Cat Client for Python
pycat can be used both in python2 (>=2.7) and python3 (>=3.5).
That also means
centos6 is not supported by default due to its built-in python version is
On the otherwise, you can upgrade the built-in
python to higher version or use a
pip install cat-sdk
python setup.py install
docker build -f docker/alpine.df . -t pycat:alpine docker build -f docker/centos7.df . -t pycat:centos7 docker build -f docker/ubuntu1404.df . -t pycat:ubuntu18.04 docker build -f docker/ubuntu1604.df . -t pycat:ubuntu18.04 docker build -f docker/ubuntu1804.df . -t pycat:ubuntu18.04
Some preparations needs to be done before initializing
Then you can initialize
pycat with the following codes:
Only English characters (a-z, A-Z), numbers (0-9), underscore (_) and dash (-) are allowed in appkey.
Since we are using
ThreadLocal to storage the transaction stack in
ccat, which is necessary to build the
message tree, and
pycat is highly dependent on
ccat. (with cffi)
We don't support message tree in
coroutine modes, like
greenlet because different coroutines in the same thread run alternately.
In these cases, you should use the following code to initialize
Then we will disable the context manager which is used for building
Sampling is enabled by default, you can disable it through the following codes.
The default encoder is
binary encoder, you can switch it to
text encoder, which can be recognized by the earlier version of the cat server.
Sometimes you may want to enable the debug log.
Note the logs will be output to
import cat import time cat.init("appkey") with cat.Transaction("foo", "bar") as t: try: t.add_data("a=1") cat.log_event("hook", "before") # do something except Exception as e: cat.log_exception(e) finally: cat.metric("api-count").count() cat.metric("api-duration").duration(100) cat.log_event("hook", "after") time.sleep(1)
t = cat.Transaction("Trans", "t3") t.complete()
To avoid forgetting to complete the transaction, we strongly recommend you to surround the transaction by a
try-finally block and complete the transaction in the
finally code block.
try: t = cat.Transaction("Trans", "t3") finally: t.complete()
We also provide
context manager usages, which can complete the transaction automatically.
And we highly recommend you to use the transaction in these ways.
@cat.transaction("Trans", "T2") def test(): ''' Use with decorator ''' cat.log_event("Event", "E2")
If something goes wrong in the decorated function, the status of the transaction will be set to
FAILED, and whether the function raised an exception or not, the transaction will be auto-completed.
The only problem is that you can't get the transaction object if you monitor a function via a decorator.
via context manager
with cat.Transaction("Transaction", "T1") as t: cat.log_event("Event", "E1") try: do_something() except Exception: t.set_status(cat.CAT_ERROR) t.add_data("hello world!")
If something goes wrong in the
with context, the status of the transaction will be set to
FAILED, and whether the code block raised an exception or not, the transaction will be auto-completed.
Though it is a bit complex, you can get the transaction object :)
We offered a series of APIs to modify the transaction.
These APIs can be easily used with the following codes.
try: trans = cat.Transaction("Trans", "T3") trans.add_data("content") trans.add_data("key", "val") trans.set_status("error") trans.set_duration(500) trans.set_duration_start(time.time() * 1000 - 30 * 1000) trans.set_timestamp(time.time() * 1000 - 30 * 1000) finally: # NOTE don't forget to complete the transaction! trans.complete()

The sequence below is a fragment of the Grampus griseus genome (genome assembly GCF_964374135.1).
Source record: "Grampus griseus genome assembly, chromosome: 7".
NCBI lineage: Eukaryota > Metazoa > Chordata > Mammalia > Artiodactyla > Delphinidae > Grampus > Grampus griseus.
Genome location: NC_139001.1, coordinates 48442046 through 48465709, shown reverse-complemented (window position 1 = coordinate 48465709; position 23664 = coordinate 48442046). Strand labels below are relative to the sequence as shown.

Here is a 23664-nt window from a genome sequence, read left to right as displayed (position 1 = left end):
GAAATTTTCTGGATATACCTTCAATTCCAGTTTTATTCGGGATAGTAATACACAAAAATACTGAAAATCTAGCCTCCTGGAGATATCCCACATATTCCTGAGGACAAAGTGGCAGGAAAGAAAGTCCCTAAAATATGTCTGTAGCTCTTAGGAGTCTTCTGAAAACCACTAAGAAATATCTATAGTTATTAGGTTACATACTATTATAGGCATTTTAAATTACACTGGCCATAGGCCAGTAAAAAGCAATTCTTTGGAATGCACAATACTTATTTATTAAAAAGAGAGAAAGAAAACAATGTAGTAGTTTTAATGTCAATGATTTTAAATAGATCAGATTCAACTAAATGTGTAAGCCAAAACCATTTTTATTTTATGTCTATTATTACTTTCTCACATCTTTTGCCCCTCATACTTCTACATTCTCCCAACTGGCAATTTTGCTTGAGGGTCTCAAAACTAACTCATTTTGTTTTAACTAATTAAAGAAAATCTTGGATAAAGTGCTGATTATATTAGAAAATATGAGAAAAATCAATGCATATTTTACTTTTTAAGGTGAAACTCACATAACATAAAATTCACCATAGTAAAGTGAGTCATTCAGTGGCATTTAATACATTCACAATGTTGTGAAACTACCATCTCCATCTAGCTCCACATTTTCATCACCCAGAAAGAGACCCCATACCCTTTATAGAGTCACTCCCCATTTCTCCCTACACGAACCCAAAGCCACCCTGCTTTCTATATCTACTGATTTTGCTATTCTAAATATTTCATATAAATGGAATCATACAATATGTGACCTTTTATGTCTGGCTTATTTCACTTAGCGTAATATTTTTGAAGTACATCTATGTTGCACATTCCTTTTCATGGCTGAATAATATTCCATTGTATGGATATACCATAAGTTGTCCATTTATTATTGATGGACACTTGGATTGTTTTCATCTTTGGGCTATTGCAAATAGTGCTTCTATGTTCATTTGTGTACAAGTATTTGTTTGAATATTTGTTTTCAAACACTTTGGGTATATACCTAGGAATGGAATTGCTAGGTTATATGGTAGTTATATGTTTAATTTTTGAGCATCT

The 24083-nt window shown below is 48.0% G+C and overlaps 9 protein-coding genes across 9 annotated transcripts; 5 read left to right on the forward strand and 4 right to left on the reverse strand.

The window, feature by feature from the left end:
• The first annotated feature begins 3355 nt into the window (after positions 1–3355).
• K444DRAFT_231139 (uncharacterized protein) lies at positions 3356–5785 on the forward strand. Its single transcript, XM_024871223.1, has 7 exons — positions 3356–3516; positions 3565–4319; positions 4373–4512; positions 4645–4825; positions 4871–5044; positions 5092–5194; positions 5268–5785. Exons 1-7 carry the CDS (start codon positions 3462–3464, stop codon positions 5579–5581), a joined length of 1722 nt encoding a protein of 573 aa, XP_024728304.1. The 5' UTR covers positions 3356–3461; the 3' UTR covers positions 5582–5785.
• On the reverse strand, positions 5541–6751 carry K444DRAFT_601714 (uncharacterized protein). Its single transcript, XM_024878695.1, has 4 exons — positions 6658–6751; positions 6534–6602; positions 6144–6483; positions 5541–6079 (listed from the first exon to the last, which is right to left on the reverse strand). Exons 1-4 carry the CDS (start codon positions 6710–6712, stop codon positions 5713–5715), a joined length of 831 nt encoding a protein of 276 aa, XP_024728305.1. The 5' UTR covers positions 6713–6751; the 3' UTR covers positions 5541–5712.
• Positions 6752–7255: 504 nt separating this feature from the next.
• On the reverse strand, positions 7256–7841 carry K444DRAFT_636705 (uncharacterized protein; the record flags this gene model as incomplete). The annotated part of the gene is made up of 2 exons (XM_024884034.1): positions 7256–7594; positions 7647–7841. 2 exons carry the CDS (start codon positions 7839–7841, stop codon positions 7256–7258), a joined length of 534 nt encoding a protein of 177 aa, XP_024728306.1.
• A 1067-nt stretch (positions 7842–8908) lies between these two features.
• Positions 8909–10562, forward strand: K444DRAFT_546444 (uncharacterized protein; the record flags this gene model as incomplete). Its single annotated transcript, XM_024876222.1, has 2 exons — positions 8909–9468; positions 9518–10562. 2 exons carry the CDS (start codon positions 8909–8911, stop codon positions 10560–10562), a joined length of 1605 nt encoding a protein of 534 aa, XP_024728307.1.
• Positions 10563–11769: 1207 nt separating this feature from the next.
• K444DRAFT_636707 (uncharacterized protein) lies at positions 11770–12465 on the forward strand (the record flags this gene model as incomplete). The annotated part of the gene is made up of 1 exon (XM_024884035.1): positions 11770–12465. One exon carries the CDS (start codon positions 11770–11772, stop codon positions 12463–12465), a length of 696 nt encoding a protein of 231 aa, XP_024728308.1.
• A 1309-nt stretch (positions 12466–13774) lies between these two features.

There is something you may want to know:
- You can call
add_dataseveral times, the added data will be connected by
- It's meaningless to specify
durationStartin the same transaction, although we did so in the example :)
- Never forget to complete the transaction! Or you will get corrupted message trees and memory leaks!
# Log a event with success status and empty data. cat.log_event("Event", "E1") # The 3rd parameter (status) is optional, default is "0". # It can be any of string value. # The event will be treated as a "problem" unless the given status == cat.CAT_CUSSESS ("0") # which will be recorded in our problem report. cat.log_event("Event", "E2", cat.CAT_ERROR) cat.log_event("Event", "E3", "failed") # The 4th parameter (data) is optional, default is "". # It can be any of string value. cat.log_event("Event", "E4", "failed", "some debug info")
Log an exception.
Exception is a special event, with
type = Exception and
name = exc.__class__.__name__ by default.
Due to an exception is usually in an except block, the error traces will be automatically collected and reported.
try: raise Exception("I'm a exception") except Exception as e: cat.log_exception(e) # We will collect error traces automatically in most cases # But you can also customize the trace info. try: 1 / 0 except Exception as e: cat.log_exception(e, traceback.format_exc()) # Even out of an except block. e = Exception("something goes wrong") cat.log_exception(e, "customized trace info")
Log an error.
Error is a light exception, with
type = Exception and name given by the 1st parameter.
# Same as cat.log_event("Exception", "e1") cat.log_error("e1") # Error traces will be collected when you use it in an except block. try: 1 / 0 except Exception: cat.log_error("e2") # The 2nd parameter is optional. It is used for customizing your own error traces. cat.log_error("e3", "this is my error stack info")
# Counter cat.metric("metric1").count() # default is 1 cat.metric("metric1").count(5) # Duration cat.metric("metric2").duration(100)
We do aggregation every second.
For example, if you have called count 3 times in one second (with the same name), we will just summarize the value of them and report once to the server.
In the case of
duration, we use
averaged value instead of